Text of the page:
Welcome to our latest issue of Leader Point ? Centerpoint for Leaders and The Points of Light Foundation's newest e-publication to give you relevant and concise information on leadership and organizational development.
By Sandra Trice Gray
On Setting Goals and Priorities for Yourself and Your Organization
Over the years I have had my ups and downs setting goals but I've kept working at it and have come up with a set of rules that seem to work for me. Try them on in your goal-setting activity and see if they might be helpful for you, too. If they don't work for you, don't worry. Make your own list.
- Your goals must be REALLY important. Setting goals just to do so almost always ends up in failure. Goals are just the "means" to your dreams.
- Goals MUST be committed to paper. (This is not really my idea; almost every goal setting / management consultant says the same thing.)
- Use words that will lead to completion and always write in the present tense. It means it has to be done NOW.
- Your personal goals need to take into consideration all aspects of your life including financial, social, health, career, family and spiritual.
- Not reaching all of your goals immediately or perfectly does not indicate failure, but humanity. Make sure those goals are achievable and remember that identifying the roadblocks and potholes on the journey to your goals and creating detours and roundabouts to foil the challenges is exciting and inspiring work. Begin today.
by Don Tebbe, Senior Associate, TransitionGuides
While the search may be over and the board and staff have been working on the transition for several months, for the incoming executive, the transition is just beginning. The post-hire phase offers a rich opportunity to help the new executive get off on the right foot, to structure relationships in a positive way and to set the stage for achieving the priorities that you identified in the planning stage of the transition. Here is a step-by-step guide to accomplishing an effective leadership transition, including a solid introduction, addressing early challenges, clarifying 12-18-month priorities and building a "board/executive social contract."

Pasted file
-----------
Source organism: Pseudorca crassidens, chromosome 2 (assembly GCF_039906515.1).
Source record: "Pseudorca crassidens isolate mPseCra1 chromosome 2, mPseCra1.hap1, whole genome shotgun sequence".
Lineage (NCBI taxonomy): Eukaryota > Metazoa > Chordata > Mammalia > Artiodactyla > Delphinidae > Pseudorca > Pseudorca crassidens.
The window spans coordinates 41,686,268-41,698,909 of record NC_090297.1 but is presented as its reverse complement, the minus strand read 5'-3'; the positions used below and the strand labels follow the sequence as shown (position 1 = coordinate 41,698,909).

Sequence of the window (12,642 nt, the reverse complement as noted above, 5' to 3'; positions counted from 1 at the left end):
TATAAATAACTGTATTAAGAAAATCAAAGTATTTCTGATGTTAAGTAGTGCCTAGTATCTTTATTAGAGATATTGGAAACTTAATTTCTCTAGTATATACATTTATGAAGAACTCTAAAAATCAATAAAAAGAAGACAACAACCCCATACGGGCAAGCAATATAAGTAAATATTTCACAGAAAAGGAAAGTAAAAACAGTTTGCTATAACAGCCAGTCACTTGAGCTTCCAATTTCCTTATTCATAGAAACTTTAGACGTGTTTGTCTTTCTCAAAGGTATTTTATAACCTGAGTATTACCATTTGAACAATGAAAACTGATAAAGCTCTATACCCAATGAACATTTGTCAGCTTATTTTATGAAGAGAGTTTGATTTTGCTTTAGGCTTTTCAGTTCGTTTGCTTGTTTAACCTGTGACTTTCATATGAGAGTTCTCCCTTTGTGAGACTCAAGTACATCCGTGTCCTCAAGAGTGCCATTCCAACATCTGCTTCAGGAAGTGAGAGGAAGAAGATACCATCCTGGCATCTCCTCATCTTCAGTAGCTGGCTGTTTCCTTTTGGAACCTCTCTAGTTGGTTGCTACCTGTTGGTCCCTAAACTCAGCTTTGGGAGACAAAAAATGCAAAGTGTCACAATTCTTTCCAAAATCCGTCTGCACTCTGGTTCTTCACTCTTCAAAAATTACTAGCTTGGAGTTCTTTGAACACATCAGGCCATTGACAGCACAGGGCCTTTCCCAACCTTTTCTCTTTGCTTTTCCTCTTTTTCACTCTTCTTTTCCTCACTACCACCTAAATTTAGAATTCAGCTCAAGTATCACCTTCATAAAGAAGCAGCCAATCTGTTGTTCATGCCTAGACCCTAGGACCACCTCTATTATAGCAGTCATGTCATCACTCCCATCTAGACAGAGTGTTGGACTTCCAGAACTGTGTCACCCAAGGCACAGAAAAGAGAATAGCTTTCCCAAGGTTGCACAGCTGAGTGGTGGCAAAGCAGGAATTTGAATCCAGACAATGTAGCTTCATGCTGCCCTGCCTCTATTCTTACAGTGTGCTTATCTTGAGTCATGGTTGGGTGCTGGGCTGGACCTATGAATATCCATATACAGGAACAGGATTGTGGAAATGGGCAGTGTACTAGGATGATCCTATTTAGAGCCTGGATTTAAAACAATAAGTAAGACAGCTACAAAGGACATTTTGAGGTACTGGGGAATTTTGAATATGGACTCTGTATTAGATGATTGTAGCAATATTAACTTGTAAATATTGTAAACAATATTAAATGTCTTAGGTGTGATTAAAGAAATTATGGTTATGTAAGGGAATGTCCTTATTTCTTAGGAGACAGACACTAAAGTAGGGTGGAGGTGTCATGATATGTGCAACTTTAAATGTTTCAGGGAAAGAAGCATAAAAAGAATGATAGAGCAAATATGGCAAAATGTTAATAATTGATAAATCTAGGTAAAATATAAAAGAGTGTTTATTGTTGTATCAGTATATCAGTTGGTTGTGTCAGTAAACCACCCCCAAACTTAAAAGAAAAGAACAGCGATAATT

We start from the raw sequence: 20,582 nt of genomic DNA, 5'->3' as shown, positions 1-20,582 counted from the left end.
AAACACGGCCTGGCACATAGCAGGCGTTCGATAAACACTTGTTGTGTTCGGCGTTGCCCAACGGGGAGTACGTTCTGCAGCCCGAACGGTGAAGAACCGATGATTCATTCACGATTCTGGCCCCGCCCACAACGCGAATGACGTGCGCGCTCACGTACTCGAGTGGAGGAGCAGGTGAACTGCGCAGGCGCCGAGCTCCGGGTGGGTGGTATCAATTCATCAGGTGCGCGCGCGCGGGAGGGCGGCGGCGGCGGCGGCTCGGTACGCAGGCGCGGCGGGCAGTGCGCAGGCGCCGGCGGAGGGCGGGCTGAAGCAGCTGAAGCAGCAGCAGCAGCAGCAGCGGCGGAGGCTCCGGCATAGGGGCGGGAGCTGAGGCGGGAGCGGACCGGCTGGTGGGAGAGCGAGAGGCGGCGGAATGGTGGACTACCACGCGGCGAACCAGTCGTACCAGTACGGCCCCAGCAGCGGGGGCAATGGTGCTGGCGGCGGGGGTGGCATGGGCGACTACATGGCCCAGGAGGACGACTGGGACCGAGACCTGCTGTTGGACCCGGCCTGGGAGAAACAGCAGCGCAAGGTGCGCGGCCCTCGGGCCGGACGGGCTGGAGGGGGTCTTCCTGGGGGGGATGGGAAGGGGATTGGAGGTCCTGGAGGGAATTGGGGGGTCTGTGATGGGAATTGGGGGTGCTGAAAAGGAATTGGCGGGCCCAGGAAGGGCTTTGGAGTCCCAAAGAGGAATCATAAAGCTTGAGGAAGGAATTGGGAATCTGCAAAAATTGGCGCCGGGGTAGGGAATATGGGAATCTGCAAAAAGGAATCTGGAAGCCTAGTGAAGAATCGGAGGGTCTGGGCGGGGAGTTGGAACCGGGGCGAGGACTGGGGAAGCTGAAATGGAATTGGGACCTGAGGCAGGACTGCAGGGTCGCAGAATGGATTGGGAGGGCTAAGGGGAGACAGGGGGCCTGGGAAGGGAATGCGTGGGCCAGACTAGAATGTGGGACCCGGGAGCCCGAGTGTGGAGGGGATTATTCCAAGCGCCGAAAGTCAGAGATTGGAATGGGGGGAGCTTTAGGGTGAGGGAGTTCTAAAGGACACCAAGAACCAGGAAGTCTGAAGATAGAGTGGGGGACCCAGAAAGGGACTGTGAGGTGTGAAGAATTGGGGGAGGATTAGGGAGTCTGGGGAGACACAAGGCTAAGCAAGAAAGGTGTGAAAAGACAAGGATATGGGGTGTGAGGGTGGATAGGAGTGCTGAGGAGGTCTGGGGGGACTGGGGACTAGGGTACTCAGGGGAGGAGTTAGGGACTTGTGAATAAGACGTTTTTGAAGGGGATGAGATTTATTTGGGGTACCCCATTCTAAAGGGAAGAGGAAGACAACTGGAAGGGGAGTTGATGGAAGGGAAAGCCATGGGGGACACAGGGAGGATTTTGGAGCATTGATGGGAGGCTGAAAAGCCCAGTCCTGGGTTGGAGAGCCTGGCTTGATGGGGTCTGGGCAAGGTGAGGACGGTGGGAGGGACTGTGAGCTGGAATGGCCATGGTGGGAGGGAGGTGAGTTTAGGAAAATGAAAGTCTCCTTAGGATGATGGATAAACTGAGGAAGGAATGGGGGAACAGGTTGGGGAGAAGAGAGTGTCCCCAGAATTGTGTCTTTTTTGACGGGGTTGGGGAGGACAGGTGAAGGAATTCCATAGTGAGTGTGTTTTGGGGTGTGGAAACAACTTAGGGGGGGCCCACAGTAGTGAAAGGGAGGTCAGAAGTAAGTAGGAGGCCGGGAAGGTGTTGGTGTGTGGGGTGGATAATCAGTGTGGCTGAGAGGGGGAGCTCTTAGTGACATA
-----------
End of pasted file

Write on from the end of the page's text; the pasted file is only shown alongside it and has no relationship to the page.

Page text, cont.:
For more information, or to read the entire article, click here.
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by Margaret Henderson, Gordon P. Whitaker, and Lydian Altman-Sauer
No single practice, process, or documentation can adequately ensure that mutual expectations for accountability will be met. Governments and non-profits should employ good contracts and written reports, but these are not substitutes for personal relationships that can build mutual respect and trust, and lead to shared learning.
Governments sometimes give nonprofits a conflicting message when they talk about the importance of building mutual trust but offer no acknowledgment for the nonprofit's living up to or surpassing expectations. Instead, governments generally require one-size-fits-all accountability practices that convey the unspoken expectation that nonprofits continually prove they are not doing wrong, no matter how stellar their performances might be.
For more information or to download the article in PDF format, click here.
by Dr. John C. Maxwell
When I was growing up, I was pretty good at getting into trouble. Once, when my fourth-grade teacher was playing the piano with her back to the class, I talked all my classmates into sneaking out of the room and into the hallway. Mrs. Tacy didn't even know we were gone until she finished her song and turned around.
That kind of behavior might have caused some teachers to write me off as a troublemaker, but not Mrs. Tacy. Despite all the orneriness I displayed in her class, she saw my potential. And she loved me in spite of my conduct.
Back then, Mrs. Tacy was my favorite teacher. Even now, her memory brings a smile to my face because she truly made a difference in my life.
For more information or to read the entire article, click here.
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